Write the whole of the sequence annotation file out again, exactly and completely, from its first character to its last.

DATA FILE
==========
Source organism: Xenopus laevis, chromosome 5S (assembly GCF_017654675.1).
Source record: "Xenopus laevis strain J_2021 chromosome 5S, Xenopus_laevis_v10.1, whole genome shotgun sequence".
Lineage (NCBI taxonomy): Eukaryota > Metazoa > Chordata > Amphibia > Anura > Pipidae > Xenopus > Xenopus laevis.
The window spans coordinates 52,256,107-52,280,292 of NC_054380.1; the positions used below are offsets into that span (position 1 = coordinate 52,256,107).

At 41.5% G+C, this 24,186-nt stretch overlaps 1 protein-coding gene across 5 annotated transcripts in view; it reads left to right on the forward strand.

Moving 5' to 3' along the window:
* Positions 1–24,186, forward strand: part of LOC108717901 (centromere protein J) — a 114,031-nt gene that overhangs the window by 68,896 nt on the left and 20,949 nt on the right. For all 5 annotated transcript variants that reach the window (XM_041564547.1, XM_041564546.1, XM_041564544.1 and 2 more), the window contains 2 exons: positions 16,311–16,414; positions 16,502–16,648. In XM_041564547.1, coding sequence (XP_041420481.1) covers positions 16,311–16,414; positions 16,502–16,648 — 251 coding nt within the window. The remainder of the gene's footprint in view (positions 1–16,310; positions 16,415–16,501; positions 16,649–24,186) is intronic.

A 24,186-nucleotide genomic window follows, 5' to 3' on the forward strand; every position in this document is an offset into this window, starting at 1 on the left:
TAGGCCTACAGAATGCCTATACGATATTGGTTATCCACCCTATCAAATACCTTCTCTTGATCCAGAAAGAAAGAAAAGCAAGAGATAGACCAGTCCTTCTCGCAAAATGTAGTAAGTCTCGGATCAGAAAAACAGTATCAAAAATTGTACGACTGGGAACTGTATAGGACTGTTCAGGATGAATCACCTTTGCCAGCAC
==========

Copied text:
Source organism: Xenopus laevis, chromosome 5S (assembly GCF_017654675.1).
Source record: "Xenopus laevis strain J_2021 chromosome 5S, Xenopus_laevis_v10.1, whole genome shotgun sequence".
Lineage (NCBI taxonomy): Eukaryota > Metazoa > Chordata > Amphibia > Anura > Pipidae > Xenopus > Xenopus laevis.
The window spans coordinates 52,256,107-52,280,292 of NC_054380.1; the positions used below are offsets into that span (position 1 = coordinate 52,256,107).

At 41.5% G+C, this 24,186-nt stretch overlaps 1 protein-coding gene across 5 annotated transcripts in view; it reads left to right on the forward strand.

Moving 5' to 3' along the window:
* Positions 1–24,186, forward strand: part of LOC108717901 (centromere protein J) — a 114,031-nt gene that overhangs the window by 68,896 nt on the left and 20,949 nt on the right. For all 5 annotated transcript variants that reach the window (XM_041564547.1, XM_041564546.1, XM_041564544.1 and 2 more), the window contains 2 exons: positions 16,311–16,414; positions 16,502–16,648. In XM_041564547.1, coding sequence (XP_041420481.1) covers positions 16,311–16,414; positions 16,502–16,648 — 251 coding nt within the window. The remainder of the gene's footprint in view (positions 1–16,310; positions 16,415–16,501; positions 16,649–24,186) is intronic.

A 24,186-nucleotide genomic window follows, 5' to 3' on the forward strand; every position in this document is an offset into this window, starting at 1 on the left:
TAGGCCTACAGAATGCCTATACGATATTGGTTATCCACCCTATCAAATACCTTCTCTTGATCCAGAAAGAAAGAAAAGCAAGAGATAGACCAGTCCTTCTCGCAAAATGTAGTAAGTCTCGGATCAGAAAAACAGTATCAAAAATTGTACGACTGGGAACTGTATAGGACTGTTCAGGATGAATCACCTTTGCCAGCAC